Living the Gospel – September 6, 2020

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“You shall love your neighbor as yourself.”

The story is told of a church that had recently been assigned a new pastor. On his first Sunday in the pulpit, the sanctuary was packed. Hopes ran high as the folks prepared to hear his first sermon. Naturally, they prayed that their new pastor would be a dynamic, gifted preacher. Well, they were not disappointed. His text was from Romans 13:

“You shall love your neighbor as yourself”

The sermon was splendid. The new pastor proclaimed God’s Word with eloquence and grace. When it was over, everyone breathed a sigh of relief and exchanged glances of approval. The next Sunday, the people gathered in anticipation of another great sermon, but, to their dismay, he repeated the sermon from the week before.

“You shall love your neighbor as yourself”

At first, the folks were stunned. “Didn’t we just hear this sermon last week?” they thought to themselves. Then they began to reason: “No”, it was certainly similar, but there must have been subtle differences from the week before. Ah, clever fellow! He used the same text, but altered the sermon ever so slightly so as to emphasize yet another point. Next time we’ll listen more carefully.

Sure enough, the third Sunday the people gathered as before and, unbelievably, the new pastor preached the exact same sermon from the previous two Sundays, word for word. This time there was no mistake – he was clearly repeating himself. Parishioners gathered hastily after church and asked for an explanation. “What is going on?” they asked. The new preacher replied, “Going on? What do you mean? Jesus was clear: ‘That you shall love your neighbor as yourself.’ When you do this, then you will be ready for the next level and I’ll give you my next sermon.”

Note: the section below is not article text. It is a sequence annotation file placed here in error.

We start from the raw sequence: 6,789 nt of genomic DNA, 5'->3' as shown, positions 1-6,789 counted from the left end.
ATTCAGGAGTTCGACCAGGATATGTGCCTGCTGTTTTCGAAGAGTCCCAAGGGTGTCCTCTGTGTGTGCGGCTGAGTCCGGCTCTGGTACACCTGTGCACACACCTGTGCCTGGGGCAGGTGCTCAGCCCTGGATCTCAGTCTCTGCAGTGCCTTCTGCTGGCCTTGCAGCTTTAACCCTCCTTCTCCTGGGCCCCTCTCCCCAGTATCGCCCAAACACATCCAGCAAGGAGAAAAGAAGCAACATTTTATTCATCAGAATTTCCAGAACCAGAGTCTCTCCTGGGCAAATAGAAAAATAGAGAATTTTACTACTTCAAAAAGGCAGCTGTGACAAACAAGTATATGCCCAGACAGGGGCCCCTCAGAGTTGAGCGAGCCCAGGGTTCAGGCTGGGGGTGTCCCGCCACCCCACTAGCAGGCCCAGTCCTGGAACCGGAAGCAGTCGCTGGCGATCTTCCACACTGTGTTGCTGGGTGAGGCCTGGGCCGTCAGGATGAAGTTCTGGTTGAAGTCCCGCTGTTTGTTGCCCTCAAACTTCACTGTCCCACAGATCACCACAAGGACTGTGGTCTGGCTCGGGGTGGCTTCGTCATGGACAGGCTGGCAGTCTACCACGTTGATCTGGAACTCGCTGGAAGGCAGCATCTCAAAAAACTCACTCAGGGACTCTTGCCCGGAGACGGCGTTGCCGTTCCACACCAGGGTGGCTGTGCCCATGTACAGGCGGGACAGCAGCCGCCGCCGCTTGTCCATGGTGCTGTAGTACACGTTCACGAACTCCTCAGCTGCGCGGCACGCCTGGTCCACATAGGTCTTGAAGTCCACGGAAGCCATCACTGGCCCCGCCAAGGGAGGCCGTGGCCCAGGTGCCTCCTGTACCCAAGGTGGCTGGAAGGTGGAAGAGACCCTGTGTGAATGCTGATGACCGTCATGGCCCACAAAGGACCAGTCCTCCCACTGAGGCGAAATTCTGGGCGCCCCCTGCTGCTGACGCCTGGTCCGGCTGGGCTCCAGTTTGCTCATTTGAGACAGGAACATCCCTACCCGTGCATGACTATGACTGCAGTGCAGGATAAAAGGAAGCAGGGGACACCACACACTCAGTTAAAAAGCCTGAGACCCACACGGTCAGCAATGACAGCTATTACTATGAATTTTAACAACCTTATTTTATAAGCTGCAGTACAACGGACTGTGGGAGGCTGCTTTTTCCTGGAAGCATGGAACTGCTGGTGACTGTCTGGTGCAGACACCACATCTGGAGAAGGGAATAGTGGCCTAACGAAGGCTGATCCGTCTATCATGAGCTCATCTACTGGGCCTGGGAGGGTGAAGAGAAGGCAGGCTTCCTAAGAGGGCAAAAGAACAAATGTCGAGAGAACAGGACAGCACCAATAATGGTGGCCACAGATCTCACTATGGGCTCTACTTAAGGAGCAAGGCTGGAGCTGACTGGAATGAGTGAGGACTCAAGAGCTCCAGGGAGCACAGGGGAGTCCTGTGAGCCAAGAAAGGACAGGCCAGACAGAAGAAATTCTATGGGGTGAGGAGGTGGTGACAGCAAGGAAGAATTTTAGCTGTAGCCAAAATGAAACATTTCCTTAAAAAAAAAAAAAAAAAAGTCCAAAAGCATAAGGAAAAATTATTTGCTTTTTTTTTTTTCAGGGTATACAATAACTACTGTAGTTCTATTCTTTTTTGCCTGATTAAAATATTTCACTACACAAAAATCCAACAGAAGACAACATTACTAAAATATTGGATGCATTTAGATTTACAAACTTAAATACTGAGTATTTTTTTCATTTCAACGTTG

So, what is the next level and how does “Love your neighbor as yourself” relate to today’s gospel which calls us to treat an errant brother as a Gentile or tax collector? Well, after listening to a sermon from Bishop Robert Barron, I began to understand. You see the author of today’s gospel is Matthew the apostle who was a tax collector himself before he became a follower of Jesus. From Scripture we read: As Jesus walks on, he sees Matthew, who is also called Levi, sitting at the tax office. Jesus extends a wonderful invitation to him: “Be my follower.”(Matthew 9:9). And, Matthew gives up everything to follow Jesus. But Matthew also invited tax collectors and sinners to his home so that they could listen to Jesus and receive spiritual healing. Jesus wants to help them to attain a healthy relationship with God. Unlike the self-righteous Pharisees, Jesus does not despise such ones. He is moved with compassion and mercy; he can serve as a spiritual physician to all who are spiritually ill. Jesus shows mercy toward tax collectors and sinners, not to condone their sins, but to show tender feelings similar to those that he displayed toward the physically ill. Should we not cultivate the same merciful view and help those in need, especially by assisting them in a spiritual way? If we gossip about, condemn or shun an errant brother aren’t we driving them from conversion? Shouldn’t we instead pray for them and show them who Jesus is by the way we treat them and each other? Love is the basis of the Christian life and when we learn to love as Jesus loves, then, we will be ready to convert the heart of an errant brother.

Sylvia Bates